"I'm supposed to be recovering ... and I can't do that if these things are still going to be happening."
Tears streaming down her face, Emma Gonz-lez, a senior at Marjory Stoneman Douglas High School, allowed her grief to mix with anger as she spoke into her cell phone's camera, chronicling life after a shooter killed 17 of her classmates and others on Valentine's Day.
"What can we do to stop this from continuing?" she asked.
Another survivor, Sam Fuentes, pointed her camera toward her face, still battered by shrapnel, and toward her leg and thigh, which was pierced by one of the gunman's bullets.
"This is what I have to deal with right now," she said. "They did a really good job, and I don't deny that, but I'm in a lot of pain, and I've never been faced with this kind of pain before."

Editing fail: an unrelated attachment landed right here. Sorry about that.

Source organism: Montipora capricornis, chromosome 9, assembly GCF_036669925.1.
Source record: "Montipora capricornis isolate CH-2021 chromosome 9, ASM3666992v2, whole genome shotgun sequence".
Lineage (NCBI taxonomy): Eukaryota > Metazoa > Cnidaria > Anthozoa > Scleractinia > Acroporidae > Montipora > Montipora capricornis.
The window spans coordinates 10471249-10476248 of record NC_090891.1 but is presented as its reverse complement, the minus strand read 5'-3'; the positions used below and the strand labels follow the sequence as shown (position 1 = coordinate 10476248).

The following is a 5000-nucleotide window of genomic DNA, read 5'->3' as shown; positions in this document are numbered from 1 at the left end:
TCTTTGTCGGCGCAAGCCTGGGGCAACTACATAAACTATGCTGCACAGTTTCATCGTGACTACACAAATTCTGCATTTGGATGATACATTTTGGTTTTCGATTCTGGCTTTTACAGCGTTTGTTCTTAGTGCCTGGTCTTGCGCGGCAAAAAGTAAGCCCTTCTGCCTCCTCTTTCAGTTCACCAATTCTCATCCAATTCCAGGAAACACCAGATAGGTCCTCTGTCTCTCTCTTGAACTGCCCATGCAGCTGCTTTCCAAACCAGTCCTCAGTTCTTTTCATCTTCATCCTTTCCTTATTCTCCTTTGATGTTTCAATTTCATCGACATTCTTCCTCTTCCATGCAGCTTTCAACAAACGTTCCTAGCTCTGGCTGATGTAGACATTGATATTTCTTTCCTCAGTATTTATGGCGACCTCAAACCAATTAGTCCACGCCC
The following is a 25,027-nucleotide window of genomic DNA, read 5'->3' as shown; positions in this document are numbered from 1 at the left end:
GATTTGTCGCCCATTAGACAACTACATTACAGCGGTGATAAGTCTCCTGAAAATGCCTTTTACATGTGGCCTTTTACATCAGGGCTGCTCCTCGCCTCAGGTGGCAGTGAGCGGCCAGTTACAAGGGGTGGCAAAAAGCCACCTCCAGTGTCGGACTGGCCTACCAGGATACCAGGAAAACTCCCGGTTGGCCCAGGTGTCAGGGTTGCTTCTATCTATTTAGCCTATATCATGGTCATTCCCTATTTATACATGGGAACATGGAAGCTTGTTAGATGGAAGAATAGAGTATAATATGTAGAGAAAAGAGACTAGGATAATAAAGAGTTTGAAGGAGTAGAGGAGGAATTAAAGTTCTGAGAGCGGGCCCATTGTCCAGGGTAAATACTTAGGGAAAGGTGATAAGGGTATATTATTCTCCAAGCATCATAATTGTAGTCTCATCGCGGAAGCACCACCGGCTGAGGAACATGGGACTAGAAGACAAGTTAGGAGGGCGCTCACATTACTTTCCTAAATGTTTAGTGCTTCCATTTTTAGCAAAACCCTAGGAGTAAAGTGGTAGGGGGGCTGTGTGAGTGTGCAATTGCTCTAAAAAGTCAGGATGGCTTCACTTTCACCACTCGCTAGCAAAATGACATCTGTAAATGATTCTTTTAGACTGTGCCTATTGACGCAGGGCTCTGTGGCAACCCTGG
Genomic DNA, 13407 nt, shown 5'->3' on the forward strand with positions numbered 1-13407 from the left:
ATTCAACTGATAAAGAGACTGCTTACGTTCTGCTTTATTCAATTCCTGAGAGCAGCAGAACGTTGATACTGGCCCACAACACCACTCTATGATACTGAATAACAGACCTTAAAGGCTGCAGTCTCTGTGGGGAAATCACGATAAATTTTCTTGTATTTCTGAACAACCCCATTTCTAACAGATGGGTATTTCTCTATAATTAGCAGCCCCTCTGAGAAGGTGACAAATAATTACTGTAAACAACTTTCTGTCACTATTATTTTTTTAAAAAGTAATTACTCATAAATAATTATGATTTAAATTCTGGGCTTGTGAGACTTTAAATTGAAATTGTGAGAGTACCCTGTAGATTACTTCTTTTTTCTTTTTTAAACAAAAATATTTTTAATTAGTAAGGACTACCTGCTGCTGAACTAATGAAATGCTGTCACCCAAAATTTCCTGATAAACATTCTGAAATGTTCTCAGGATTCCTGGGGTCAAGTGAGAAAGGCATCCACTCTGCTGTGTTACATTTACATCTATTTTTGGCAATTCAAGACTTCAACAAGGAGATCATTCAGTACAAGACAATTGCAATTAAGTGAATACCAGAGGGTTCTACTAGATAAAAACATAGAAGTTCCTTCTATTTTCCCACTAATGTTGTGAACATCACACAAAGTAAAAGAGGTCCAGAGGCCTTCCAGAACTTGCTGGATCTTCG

Six Parkland survivors agreed to share with CNN their progress during the weeks since the shooting. They have been using their cellphones to capture their thoughts and moments from their lives.
What emerged are intimate portraits of strength, solidarity, grief, defiance and a sense of determination to turn pain into change.
In CNN's "The Parkland Diaries," the six young survivors mourn their fallen companions while taking on mundane tasks like homework and returning to school. They also consider their roles in the burgeoning movement to end gun violence, which will culminate in the nationwide March for Our Lives on Saturday.
"I feel worried, I feel angry. I just know I have to go back and continue to learn even when our politicians won't," said David Hogg, as he prepared for his first day of school since the attack.
Samantha Grady reflected on her first day back at school after the shooting. "He targeted that spot where I was. It's by a miracle that I wasn't shot because I was, like, right there."